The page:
Become a Foster Parent
In May, SC DSS reported there is still a need for more than 2,100 foster families across SC.
Learning more about foster care and how to become a foster parent is the first step to helping. Submit an inquiry to let us know you are interested, and a SCYAP representative will contact you as soon as possible.
There is no obligation – just an opportunity to learn more and help children in foster care.
When families are unable to provide acceptable care to their children, or if there is abuse, neglect or risk of harm present in the home, a child can be taken into state custody and placed in foster care.
While in foster care the child will be placed in an alternative living situation, such as a foster home. Foster care is meant to be temporary, lasting only as long as it takes for the family to make changes so that the child can return to a safe and stable home. If the decision is made that a child cannot return home, he or she will remain in foster care until placed in the care of a relative, adopted or emancipated.
At SCYAP, there are two different kinds of foster care: Therapeutic Foster Care and Traditional Foster Care. It can get a little confusing to try to figure out the difference between these two programs, but they are in fact distinctive services and the requirements and expectations of the foster parents providing Therapeutic Foster Care or Traditional Foster Care are also different.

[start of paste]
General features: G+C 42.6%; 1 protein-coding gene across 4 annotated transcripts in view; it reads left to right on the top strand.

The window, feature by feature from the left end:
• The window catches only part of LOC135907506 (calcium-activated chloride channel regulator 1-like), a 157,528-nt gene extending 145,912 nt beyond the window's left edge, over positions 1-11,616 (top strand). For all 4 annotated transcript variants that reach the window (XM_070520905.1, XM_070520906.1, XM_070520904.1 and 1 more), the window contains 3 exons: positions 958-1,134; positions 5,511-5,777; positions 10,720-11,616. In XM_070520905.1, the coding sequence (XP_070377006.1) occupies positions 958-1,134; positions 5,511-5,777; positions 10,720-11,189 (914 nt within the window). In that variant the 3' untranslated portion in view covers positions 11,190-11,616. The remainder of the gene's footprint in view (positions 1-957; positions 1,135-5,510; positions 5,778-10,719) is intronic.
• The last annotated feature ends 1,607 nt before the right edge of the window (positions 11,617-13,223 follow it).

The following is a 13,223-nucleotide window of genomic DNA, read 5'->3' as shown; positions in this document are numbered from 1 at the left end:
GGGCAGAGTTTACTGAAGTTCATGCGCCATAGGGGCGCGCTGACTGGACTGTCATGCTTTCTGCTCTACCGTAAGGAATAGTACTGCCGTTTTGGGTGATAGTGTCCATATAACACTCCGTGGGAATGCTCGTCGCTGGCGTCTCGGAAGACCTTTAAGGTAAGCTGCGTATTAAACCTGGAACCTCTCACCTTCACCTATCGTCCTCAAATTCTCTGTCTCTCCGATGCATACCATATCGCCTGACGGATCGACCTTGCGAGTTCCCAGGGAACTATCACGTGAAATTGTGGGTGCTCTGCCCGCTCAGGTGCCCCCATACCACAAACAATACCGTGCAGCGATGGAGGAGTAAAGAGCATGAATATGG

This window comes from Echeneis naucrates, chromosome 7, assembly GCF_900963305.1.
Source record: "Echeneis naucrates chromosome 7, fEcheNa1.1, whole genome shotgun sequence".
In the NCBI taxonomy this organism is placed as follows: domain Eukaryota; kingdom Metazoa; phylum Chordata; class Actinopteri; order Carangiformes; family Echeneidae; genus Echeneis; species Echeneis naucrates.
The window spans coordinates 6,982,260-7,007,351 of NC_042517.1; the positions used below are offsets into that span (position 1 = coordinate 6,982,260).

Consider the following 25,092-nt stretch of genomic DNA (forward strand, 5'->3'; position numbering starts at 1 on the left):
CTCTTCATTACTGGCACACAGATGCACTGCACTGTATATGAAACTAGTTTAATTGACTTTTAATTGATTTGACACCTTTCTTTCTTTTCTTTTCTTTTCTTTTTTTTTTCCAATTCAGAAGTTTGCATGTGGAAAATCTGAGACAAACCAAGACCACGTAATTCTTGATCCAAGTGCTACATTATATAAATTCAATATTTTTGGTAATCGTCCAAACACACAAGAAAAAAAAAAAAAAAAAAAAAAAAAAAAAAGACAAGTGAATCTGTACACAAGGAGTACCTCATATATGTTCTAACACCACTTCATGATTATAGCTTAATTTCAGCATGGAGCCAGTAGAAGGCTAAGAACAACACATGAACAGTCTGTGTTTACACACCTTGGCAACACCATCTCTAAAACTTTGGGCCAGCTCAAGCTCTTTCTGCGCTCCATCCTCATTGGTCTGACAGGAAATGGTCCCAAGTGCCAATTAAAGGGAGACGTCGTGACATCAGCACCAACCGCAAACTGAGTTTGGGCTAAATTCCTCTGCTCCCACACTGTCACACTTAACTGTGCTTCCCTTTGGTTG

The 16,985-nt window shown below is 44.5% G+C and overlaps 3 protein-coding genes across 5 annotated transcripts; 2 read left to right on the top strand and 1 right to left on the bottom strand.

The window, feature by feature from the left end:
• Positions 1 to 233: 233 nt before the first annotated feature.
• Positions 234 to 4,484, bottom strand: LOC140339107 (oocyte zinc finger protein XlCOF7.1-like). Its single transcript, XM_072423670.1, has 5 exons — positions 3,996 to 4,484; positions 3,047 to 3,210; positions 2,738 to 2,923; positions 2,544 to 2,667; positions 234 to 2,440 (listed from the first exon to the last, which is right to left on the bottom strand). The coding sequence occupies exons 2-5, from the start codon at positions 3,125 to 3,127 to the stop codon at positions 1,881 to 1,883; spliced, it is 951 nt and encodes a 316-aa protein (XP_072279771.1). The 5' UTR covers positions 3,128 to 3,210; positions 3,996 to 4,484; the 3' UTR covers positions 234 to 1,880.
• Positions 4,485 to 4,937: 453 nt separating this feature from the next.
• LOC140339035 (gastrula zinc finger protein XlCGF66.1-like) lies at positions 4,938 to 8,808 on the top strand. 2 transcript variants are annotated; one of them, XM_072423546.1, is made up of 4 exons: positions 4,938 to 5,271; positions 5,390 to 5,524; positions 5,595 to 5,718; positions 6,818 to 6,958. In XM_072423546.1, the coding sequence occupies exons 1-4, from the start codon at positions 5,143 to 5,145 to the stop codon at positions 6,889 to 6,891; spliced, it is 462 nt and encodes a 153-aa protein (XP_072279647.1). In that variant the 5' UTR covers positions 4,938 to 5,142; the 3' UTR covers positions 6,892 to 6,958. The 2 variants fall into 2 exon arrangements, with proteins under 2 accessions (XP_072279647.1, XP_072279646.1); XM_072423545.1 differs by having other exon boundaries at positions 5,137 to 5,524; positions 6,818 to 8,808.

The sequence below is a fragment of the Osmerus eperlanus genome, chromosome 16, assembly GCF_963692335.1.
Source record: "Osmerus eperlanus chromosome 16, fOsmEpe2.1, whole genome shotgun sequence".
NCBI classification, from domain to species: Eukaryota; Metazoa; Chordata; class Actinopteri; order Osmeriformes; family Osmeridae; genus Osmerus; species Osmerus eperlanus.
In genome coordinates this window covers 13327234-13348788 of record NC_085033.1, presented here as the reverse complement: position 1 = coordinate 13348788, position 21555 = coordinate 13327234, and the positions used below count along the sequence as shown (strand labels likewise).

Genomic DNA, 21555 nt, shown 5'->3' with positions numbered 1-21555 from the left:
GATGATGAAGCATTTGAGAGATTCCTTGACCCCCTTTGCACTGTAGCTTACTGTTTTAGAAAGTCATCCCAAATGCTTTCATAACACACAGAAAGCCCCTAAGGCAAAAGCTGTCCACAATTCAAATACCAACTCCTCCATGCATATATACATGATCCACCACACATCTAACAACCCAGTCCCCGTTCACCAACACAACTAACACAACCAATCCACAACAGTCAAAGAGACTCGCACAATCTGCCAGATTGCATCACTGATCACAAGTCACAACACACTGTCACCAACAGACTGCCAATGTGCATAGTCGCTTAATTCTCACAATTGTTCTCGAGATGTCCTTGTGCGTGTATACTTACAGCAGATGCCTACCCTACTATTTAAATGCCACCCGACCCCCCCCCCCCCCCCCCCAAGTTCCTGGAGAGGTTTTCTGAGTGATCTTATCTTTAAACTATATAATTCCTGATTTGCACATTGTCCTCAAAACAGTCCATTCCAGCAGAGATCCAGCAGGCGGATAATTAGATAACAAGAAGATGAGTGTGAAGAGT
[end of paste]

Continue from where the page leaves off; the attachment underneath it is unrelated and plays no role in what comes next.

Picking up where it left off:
While both Therapeutic and Traditional Foster Care provide a nurturing, safe, and caring home to children who require placement away from their families, the services provided to the children and youth and role of the foster parent is different.
SCYAP foster parents can provide either Therapeutic Foster Care or Traditional Foster Care, or they can provide both Therapeutic Foster Care and Traditional Foster Care (at the same time or independently), depending on the status and needs of the child(ren)/youth placed in their home.
Therapeutic Foster Care serves children and youth who have complex needs (emotional, behavioral, psychological, developmental, and/or medical) and require a higher level of intervention, supervision, structure and support than those served through traditional foster care. Therapeutic Foster care placements keep children and youth out of in-patient hospitals, residential treatment programs and group homes.
Foster parents seeking to provide therapeutic services must complete specialized pre-service and on-going training so that the needs of the children and youth in this specialized service can be met. In Therapeutic Foster Care, SCYAP assigns a caseworker (we call them Treatment Coordinators) to each foster parent/home to provide support, guidance and training and to assist with care coordination. Foster parents serving children in Therapeutic Foster Care become part of the child/youth’s treatment team and provide treatment services/interventions (such as skill building and behavior management). Because the needs of the children and youth in therapeutic foster care are greater and the expectations of the foster parent are higher, the daily per diem paid to the foster parent is higher than that of traditional foster care.